Know Before You Go

Social etiquette in China

Maintaining public harmony is central to Chinese society. It goes without saying, but failure to show respect or display confrontational, aggressive or arrogant behaviour should be avoided at all times.

If you’re visiting China for the first time you may be unfamiliar with the local customs and protocol. To ensure you get the most out of your time at Seatrade Cruise Asia Pacific, here is our guide to etiquette in China.

Introductions

An important part of any meeting you may have at Seatrade Cruise Asia Pacific, introductions in China come with an unspoken set of guidelines. Keep the following points in mind:

Key information:

  • Business cards are exchanged after the initial introduction – have one side written in Chinese using simplified characters
  • Seating is usually arranged by rank
  • Introductions should be made in order of seniority to show respect
  • It is common to look towards the ground when greeting someone
     

DO:

  • Arrive on time; punctuality is valued
  • Introduce people by their title, family name, job title and company
  • Stand up when being introduced and remain standing until the introductions are over
  • Shake hands - avoid body contact such as hugging as public displays of affection are frowned upon
  • Examine a business card before putting it on the table next to you or in a business card case – don’t put it away immediately
  • Use both hands to give and receive business cards
     

DON’T

  • Use someone’s first name until you are invited to do so. You should use title and family name (married women are known as Mrs but they keep their maiden name)

Communication

The way you communicate during your time in China has a large impact on how you are perceived by your peers. Here are a few important things to remember:

Key information:

  • Chinese people find it difficult to say "no" and will say "maybe" or "we'll see" where applicable
  • Chinese may also avoid raising disagreements in meetings and stay quiet to save face
  • Be prepared to be asked personal questions about your age, marital status, children

DO:

  • Ensure written material is available in both English and Chinese
  • Use black ink on white background - colours have specific meanings
  • If possible, have an interpreter present

DON’T:

  • Raise your voice; this is considered to be very rude
  • Talk over others
  • Interrupt periods of quietness; silence is often used to think about what is being said and how to respond
  • Expect any decisions to be made at your meetings - decision making is a lengthy and hierarchical process

Body language and behaviour

Communication doesn’t just stop at speaking. As with many cultures, your body language, facial expressions and tone of voice are observed to understand how someone feels, so keep these points in mind:

Key information:

  • Frowning while someone is speaking is seen as a sign of disagreement – people usually maintain impassive expressions when speaking
  • Sucking air in quickly and loudly expresses disapproval or surprise at a request – try to change it to save face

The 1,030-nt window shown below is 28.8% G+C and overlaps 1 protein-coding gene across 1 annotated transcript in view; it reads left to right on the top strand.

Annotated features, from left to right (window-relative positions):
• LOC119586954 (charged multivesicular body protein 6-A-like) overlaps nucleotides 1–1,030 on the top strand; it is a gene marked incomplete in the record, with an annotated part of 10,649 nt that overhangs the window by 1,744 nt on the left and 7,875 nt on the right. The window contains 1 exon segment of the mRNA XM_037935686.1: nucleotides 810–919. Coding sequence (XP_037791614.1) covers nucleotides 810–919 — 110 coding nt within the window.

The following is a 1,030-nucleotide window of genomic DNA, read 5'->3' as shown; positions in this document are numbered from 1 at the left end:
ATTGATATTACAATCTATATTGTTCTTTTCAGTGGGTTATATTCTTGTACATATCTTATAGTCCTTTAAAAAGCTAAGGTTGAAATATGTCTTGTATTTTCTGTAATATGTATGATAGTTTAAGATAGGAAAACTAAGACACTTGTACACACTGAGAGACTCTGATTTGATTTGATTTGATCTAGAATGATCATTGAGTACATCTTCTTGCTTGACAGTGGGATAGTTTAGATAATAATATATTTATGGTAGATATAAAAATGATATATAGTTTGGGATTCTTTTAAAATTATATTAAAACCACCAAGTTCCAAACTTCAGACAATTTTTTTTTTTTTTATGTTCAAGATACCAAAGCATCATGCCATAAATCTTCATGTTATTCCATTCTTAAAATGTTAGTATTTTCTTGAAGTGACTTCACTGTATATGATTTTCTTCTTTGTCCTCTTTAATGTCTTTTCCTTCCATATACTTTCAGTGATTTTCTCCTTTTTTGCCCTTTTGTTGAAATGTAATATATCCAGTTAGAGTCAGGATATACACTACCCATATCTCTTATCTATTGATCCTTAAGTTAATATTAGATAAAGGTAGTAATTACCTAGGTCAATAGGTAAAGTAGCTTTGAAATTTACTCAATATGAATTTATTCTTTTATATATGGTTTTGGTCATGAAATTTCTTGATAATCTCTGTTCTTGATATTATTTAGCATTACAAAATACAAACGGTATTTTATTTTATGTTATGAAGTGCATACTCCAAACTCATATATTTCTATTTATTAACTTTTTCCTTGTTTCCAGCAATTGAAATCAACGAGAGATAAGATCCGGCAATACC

• Blowing your nose and putting the handkerchief or tissue into your pocket is considered vulgar

DO:

  • You may be applauded and you should applaud back

DON’T:

  • Ask Chinese people to turn off their mobile phones because this will cause loss of face
  • Stare into another person's eyes – this is considered very disrespectful

Gifts

Whether you are giving or receiving a gift during your time in China, it is important to remember the following:

Key information:

  • If you are planning to give a quantity of anything, eight is a lucky number
  • Gifts may be refused three times before they are accepted

DO:

  • Present and receive gifts with both hands
  • Wrap gifts in red and gold, as they are perceived to be the positive colours

DON’T:

  • Open a gift when it has been received – save it until the meeting is over
  • Give flowers or clocks - they are associated with funerals
  • Wrap gifts in white or black paper – these colours symbolise death
  • Give four of anything – it is an unlucky number

Meals

Whether you’re planning a meal with prospective clients or find yourself invited along, try to remember the social etiquette in China when eating:

Key information:

  • It is impolite to refuse a drink but sipping is acceptable if you want to restrict your alcohol intake
  • Holding your glass lower than those of more senior people is a sign of respect
  • Tipping is becoming more common but older workers may consider it to be insulting

DO:

  • Wait for your host to start eating first
  • Try everything that is offered
  • Return chopsticks to the chopstick rest after every few bites and when you drink or stop to speak
  • Hold the rice bowl close to your mouth while eating
  • Leaving some food on your plate during each course shows that you appreciate your host’s generosity
  • Sip your drink in reply if you are toasted

DON’T:

  • Talk about business if you are invited for a meal – it is a social event, not a work event
  • Arrive early - you will be seen to be hungry and lose face
  • Eat the last piece from the serving tray
  • Place chopsticks upright in your bowl - this symbolises death
  • Put bones in your bowl – if you need to move them, place on the table or a bowl for that purpose
  • Start drinking until you toast others at the table - raise your glass and make eye contact